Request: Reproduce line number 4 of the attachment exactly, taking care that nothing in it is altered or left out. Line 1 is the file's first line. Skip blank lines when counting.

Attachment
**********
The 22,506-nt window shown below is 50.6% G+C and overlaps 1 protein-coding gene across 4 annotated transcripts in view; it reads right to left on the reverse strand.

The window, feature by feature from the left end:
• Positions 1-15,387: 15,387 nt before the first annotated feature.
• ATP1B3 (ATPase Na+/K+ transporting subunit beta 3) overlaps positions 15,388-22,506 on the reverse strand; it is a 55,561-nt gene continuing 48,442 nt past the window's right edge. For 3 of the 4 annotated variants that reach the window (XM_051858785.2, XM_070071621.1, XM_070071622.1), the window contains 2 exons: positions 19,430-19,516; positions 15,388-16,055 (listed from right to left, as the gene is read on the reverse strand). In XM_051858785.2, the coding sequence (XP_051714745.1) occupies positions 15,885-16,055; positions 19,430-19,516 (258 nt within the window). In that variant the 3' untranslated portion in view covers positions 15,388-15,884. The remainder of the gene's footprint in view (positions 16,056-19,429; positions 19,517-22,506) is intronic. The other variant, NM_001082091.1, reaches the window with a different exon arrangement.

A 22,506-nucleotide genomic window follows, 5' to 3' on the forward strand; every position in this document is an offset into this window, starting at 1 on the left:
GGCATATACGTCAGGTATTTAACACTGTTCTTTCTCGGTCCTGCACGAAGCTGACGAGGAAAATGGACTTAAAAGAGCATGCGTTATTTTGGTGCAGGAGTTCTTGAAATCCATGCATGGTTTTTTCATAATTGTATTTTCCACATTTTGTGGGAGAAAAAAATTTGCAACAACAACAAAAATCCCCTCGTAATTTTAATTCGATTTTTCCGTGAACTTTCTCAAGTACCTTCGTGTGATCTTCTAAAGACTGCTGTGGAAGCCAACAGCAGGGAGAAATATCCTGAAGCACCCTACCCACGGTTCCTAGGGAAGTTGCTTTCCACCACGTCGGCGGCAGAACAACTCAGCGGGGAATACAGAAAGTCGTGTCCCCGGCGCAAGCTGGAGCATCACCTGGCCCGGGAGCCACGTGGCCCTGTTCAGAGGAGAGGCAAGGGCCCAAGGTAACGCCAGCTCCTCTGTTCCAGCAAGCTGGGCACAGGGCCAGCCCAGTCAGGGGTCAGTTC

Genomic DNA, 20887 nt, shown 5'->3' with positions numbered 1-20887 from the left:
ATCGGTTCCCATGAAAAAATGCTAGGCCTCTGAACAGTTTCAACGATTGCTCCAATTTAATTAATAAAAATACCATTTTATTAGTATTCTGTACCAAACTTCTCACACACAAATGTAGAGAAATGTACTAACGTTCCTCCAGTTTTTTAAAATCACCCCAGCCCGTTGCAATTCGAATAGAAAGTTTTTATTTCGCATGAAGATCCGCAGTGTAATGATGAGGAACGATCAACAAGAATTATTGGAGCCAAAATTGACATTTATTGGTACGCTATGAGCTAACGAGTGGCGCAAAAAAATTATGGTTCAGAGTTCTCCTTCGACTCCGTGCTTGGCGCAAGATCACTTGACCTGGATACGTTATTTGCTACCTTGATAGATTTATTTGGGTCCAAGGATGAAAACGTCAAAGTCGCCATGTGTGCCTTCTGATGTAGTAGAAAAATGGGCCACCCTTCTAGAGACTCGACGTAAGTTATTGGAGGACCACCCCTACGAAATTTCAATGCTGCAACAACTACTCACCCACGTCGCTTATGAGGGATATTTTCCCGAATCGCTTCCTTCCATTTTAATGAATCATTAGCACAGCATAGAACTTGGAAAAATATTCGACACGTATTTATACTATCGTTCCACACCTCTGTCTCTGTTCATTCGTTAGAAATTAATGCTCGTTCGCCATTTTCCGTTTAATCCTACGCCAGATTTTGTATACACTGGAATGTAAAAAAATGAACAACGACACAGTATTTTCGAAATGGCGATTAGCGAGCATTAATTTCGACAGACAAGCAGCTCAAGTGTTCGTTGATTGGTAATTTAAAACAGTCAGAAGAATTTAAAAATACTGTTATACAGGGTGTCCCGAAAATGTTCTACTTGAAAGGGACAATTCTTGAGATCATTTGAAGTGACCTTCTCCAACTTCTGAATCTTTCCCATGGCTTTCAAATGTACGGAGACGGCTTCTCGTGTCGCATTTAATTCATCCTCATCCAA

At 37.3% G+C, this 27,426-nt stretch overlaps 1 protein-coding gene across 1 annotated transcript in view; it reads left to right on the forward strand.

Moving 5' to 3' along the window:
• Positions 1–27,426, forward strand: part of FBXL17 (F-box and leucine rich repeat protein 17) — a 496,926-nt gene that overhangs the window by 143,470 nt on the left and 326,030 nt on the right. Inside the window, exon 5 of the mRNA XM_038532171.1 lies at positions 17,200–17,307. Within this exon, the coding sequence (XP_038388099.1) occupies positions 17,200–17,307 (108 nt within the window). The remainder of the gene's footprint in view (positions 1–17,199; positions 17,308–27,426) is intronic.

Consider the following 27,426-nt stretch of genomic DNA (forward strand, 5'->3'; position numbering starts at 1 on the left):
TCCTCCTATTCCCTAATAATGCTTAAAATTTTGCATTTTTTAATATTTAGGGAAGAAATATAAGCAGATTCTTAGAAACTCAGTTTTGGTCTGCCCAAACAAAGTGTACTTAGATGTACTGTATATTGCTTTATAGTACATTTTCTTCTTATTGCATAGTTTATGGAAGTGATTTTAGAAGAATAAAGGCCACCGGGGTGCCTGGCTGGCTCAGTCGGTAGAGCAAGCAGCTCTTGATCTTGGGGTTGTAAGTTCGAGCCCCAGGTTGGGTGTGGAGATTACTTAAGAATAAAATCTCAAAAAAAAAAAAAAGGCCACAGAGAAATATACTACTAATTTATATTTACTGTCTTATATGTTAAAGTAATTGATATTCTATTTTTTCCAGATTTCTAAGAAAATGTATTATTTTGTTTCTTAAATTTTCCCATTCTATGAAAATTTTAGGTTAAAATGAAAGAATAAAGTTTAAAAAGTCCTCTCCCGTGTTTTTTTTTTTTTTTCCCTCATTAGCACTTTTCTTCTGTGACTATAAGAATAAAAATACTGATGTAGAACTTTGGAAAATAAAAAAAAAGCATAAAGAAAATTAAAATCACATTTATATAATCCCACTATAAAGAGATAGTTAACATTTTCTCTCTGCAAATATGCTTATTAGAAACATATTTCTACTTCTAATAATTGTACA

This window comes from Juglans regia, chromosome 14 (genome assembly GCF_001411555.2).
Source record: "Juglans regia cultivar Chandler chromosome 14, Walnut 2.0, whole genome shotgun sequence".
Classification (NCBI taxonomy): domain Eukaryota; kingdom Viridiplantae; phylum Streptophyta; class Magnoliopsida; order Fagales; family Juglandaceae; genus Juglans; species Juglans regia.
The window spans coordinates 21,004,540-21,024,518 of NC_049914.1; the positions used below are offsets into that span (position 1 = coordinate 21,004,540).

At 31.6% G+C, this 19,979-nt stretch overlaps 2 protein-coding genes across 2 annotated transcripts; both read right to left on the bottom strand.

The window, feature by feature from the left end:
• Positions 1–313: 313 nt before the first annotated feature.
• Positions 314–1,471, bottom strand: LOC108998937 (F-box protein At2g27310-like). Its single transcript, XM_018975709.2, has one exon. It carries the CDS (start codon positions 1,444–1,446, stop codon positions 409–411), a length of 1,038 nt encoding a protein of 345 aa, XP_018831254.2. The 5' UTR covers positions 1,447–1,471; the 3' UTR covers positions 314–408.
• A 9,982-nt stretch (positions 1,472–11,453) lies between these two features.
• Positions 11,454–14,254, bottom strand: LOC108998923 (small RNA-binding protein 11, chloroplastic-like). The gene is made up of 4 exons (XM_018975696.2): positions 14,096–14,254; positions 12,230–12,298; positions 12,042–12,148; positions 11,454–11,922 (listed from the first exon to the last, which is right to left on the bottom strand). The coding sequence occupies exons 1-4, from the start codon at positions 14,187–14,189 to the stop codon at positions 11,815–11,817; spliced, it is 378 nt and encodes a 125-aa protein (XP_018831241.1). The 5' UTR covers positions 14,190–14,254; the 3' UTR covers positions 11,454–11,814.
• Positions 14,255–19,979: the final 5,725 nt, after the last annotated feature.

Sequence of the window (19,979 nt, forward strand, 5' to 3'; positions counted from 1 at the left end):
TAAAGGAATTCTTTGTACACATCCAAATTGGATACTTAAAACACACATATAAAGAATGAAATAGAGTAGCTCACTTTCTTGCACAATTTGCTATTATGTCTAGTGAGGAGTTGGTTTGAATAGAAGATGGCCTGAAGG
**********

• ATP1B3 (ATPase Na+/K+ transporting subunit beta 3) overlaps positions 15,388-22,506 on the reverse strand; it is a 55,561-nt gene continuing 48,442 nt past the window's right edge. For 3 of the 4 annotated variants that reach the window (XM_051858785.2, XM_070071621.1, XM_070071622.1), the window contains 2 exons: positions 19,430-19,516; positions 15,388-16,055 (listed from right to left, as the gene is read on the reverse strand). In XM_051858785.2, the coding sequence (XP_051714745.1) occupies positions 15,885-16,055; positions 19,430-19,516 (258 nt within the window). In that variant the 3' untranslated portion in view covers positions 15,388-15,884. The remainder of the gene's footprint in view (positions 16,056-19,429; positions 19,517-22,506) is intronic. The other variant, NM_001082091.1, reaches the window with a different exon arrangement.